1. Brueilly, Kevin E. PT, PhD
  2. Swiggum, Mary S. PT, PhD, PCS
  3. Child, Jeffrey C. PT, MPT
  4. James, Amber BS


Context: Care of patients in their own home following total knee arthroplasty is often preferred because of the potential for cost savings over inpatient rehabilitation options; however, no best practice guidelines have been established for the rehabilitation professional to attempt to control for best patient outcomes.


Objective: To determine through analysis (regression) what rehabilitation factors that are controllable by the home health therapist are shown to be of aid in achieving positive patient outcomes following knee arthroplasty.


Design: Retrospective chart review with multiple regression analyses.


Setting: Combination of rural and metro home health care in the mid-Atlantic region of the United States.


Subjects: A total of 141 records of patients who had undergone elective knee arthroplasty and who met the study criteria were reviewed.


Main Outcome Measures: Outcome measures were change in scores or values between home health admission and discharge in the categories of Tinetti score, knee flexion range of motion, and the ability to ambulate safely (OASIS 1860). Predictor variables examined included patient age, the presence of a rehabilitation stay prior to home health care, days from surgery to start of physical therapy care, frequency of physical therapist (PT) visits, total number of PT visits, frequency of pain that interferes with activity or movement at admission (OASIS 1242), and frequency of pain that interferes with activity or movement at discharge (OASIS 1242).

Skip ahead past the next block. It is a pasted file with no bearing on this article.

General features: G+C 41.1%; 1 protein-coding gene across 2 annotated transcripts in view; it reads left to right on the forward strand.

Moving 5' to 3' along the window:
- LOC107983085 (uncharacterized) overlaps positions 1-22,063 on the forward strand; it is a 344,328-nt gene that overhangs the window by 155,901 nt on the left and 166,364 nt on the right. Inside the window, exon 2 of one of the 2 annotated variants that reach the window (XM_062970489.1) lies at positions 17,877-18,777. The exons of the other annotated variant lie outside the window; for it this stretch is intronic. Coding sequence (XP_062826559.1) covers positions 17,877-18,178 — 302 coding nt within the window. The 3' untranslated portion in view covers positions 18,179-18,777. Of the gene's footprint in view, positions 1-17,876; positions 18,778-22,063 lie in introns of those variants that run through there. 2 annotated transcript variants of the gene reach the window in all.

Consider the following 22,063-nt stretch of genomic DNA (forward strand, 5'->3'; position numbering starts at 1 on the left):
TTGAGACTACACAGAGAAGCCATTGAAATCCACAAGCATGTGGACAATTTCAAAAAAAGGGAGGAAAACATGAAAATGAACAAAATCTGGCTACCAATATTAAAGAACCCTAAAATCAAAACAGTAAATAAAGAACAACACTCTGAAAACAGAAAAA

Results: Change in knee flexion was significant (R2 = 0.171, P = .005) whereas that for the Tinetti score (R2 = 0.237, P = .064) and functional ambulation (R2 = 0.112, P = .079) approached significance. Age (r = negative 0.241), frequency of pain that interfered with activity (r = negative 0.269), and total PT visits (r = 0.234) were significant predictor variables.


Conclusions: The only variable that made a significant contribution to change in outcome (knee flexion range of motion) is the total number of PT visits. More PT visits equated to improved knee flexion. Tinetti scores and safety in ambulation were also improved. The relatively insignificant cost of a home health PT following knee arthroplasty appears to be a prudent intervention early in the rehabilitation scheme to improve functional outcomes and reduce the risk of other unwanted results.